Major solar facilities in the country include the 235MW Setouchi Kirei Mega Solar Power Plant in Okayama, the 148MW Eurus Rokkasho Solar Park in Aomori owned by Eurus Energy, and the 111MW SoftBank Tomatoh Abira Solar Park in Hokkaido operated by a joint venture between SB Energy and Mitsui.
Wind and solar facilities generate 4% and 61%, respectively, of the country’s total renewable energy generation.
Vietnam – 18.5GW
Vietnam produces more than 90% of its renewable energy from hydropower plants, which had a combined installed capacity of 17.9GW in 2018. Compared to hydropower, the country generates a smaller amount of renewable energy from wind and solar facilities. The country’s wind and solar power capacity stood at 237MW and 106MW, respectively.
Vietnam currently operates the 2.4GW Sơn La Dam hydro power plant, which is considered as the largest hydroelectric power station in south-east Asia. Vietnam has set a goal to increase its hydropower production to 27.8GW by 2030.
In 2018, AC Energy and TBC announced plans to jointly build renewable energy projects with 700MW capacity in Vietnam. AC Energy planned to commence the construction wind farms with a combined capacity of 200MW in Vietnam in 2019.
In solar energy space, the country’s capacity almost remained unchanged from 2009 to 2017, increasing from 4MW to 8MW. In December 2018, the country saw the completion of the 70MW Krong Pa mega-solar project in Krong Pa District of Gia Lai Province.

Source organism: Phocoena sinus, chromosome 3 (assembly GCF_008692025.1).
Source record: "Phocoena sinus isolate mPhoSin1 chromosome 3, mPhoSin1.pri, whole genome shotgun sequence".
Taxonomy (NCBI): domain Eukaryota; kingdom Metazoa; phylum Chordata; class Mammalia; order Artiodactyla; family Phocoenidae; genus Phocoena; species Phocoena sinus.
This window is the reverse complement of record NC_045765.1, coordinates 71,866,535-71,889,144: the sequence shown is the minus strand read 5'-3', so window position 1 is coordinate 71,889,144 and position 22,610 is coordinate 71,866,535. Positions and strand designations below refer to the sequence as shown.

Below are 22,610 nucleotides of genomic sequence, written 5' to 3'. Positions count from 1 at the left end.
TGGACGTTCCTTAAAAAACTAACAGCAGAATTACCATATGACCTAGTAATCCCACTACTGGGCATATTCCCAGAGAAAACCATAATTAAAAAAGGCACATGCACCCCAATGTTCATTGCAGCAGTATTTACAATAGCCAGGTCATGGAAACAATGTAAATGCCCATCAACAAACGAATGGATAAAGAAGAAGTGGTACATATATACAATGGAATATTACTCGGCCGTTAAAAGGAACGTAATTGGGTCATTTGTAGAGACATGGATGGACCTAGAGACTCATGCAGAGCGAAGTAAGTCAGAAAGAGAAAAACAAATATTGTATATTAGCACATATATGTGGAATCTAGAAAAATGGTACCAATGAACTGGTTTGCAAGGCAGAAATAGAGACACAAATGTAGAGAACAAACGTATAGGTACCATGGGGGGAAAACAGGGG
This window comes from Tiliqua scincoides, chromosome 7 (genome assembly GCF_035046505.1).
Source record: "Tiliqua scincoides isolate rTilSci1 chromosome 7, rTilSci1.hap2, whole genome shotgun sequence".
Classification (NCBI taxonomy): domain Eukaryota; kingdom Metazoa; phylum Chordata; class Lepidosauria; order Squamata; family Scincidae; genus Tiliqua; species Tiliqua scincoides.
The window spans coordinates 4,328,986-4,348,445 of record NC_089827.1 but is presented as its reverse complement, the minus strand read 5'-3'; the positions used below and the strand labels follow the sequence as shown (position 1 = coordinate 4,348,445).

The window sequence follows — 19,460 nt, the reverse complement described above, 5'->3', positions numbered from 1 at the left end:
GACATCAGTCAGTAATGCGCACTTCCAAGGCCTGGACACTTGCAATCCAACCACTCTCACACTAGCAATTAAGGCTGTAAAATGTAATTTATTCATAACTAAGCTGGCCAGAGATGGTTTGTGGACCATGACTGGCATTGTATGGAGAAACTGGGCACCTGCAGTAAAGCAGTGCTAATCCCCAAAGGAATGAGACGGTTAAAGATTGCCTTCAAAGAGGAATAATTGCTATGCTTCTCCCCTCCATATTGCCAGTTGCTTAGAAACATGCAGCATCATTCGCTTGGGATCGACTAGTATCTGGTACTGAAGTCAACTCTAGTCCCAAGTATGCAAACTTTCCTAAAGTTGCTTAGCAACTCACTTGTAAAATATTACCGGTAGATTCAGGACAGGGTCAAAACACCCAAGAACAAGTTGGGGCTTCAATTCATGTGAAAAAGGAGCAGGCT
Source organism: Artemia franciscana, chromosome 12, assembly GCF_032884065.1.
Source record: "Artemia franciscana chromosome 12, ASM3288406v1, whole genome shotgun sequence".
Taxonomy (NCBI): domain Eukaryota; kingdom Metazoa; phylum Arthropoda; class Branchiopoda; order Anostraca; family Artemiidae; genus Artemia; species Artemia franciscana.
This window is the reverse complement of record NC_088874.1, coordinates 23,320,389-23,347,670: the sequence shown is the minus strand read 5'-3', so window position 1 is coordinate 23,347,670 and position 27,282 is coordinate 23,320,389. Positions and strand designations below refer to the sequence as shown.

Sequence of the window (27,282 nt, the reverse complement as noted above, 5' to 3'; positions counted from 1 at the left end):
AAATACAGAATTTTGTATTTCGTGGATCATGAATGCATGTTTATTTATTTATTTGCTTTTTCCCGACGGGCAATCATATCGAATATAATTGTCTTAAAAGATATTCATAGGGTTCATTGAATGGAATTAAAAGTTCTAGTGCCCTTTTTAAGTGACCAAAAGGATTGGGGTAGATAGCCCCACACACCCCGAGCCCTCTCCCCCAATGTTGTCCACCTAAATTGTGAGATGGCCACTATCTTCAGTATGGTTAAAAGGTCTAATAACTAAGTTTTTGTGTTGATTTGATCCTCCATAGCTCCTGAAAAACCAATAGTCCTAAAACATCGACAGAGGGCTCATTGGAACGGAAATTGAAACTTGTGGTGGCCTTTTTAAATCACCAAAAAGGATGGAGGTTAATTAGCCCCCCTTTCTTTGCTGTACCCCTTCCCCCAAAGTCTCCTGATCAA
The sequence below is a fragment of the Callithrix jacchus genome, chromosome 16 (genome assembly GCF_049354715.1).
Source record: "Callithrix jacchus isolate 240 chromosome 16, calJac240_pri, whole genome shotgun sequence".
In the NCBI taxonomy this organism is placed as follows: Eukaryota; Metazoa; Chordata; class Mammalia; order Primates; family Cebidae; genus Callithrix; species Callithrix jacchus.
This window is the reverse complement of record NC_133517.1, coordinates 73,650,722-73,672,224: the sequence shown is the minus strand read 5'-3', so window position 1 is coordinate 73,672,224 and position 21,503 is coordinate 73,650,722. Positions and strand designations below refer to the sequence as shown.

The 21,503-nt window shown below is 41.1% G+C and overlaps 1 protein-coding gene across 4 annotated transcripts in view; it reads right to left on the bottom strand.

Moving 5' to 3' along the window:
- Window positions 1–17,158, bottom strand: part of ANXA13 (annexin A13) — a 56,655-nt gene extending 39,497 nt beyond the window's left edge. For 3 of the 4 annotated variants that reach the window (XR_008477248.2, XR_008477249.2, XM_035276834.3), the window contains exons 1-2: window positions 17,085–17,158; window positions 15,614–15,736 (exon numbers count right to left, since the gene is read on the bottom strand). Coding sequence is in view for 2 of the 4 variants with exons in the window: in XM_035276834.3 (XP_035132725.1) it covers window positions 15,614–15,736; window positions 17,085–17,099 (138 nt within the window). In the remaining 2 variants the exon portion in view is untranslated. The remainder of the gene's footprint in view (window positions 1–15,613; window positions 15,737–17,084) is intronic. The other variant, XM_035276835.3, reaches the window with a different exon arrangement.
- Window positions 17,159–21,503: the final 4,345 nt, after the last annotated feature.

Power produced by the wind and solar facilities contribute to 13.1% and 5.8%, respectively, to the country’s total renewable energy generation.
Pakistan – 13GW
Pakistan generates more than 76% of its renewable energy from hydropower facilities. In 2018, the country’s wind and solar power capacity were 1.1GW and 1.5GW, respectively. The government aims to increase the renewable energy share in its total power generation to 30% by 2030.
Major hydropower facilities in the country include the 3.4GW Tarbela hydroelectric power station, the 1.4GW Ghazi-Barotha hydropower facility, and the 1GW Mangla Dam. In 2018, the country commissioned the 106MW Golen Gol Hydropower Plant (GGHPP), located on Golen Gol River, and the 969MW Neelum Jehlum Hydropower Project.
In 2018, the country commissioned its biggest wind farm, the 50MW Hawa Power Project, in the Gharo-Keti Bandar Wind Corridor in Jhimpir, Sindh. Additionally, the country has connected the Three Gorges Second Phase Wind Power Projects (2×49.5MW) located in Jhimpir, Thatta District, Sindh Province, to its grid.
The Quaid-e-Azam Solar Park in Bahawalpur, Punjab, is the major solar power facility in the country. Covering an area of 500 acres, it is a 100MW solar power plant featuring 392,158 solar modules.
Wind and solar power generation account for 8.4% and 11.5%, respectively, for the country’s total renewable energy generation.
South Korea – 12.6GW
South Korea produces more than 50% of its renewable energy from hydropower plants. However, its hydropower witnessed a marginal growth from 2009 to 2017, from 5.5GW to 6.4GW.
The 1GW Yangyang Pumped Storage Power Station is the major hydroelectric power station in the country. Other major hydropower facilities include the Chungju Dam with an installed capacity of 400MW, the Soyang Dam with 200MW capacity, and the 108MW Hwacheon Dam.
South Korea, which is one of the leading energy importers in the world, aims to have 20% of renewable generation share in the total electricity production by 2030. The country, which currently operates the 254MW Sihwa Lake Tidal Power Station, had earlier proposed to build 520MW Garorim Bay Tidal Power Station in Garorim Bay, on the west coast of South Korea.
The country’s wind and solar power capacities stood at 1.3GW and 7.8GW in 2018, respectively.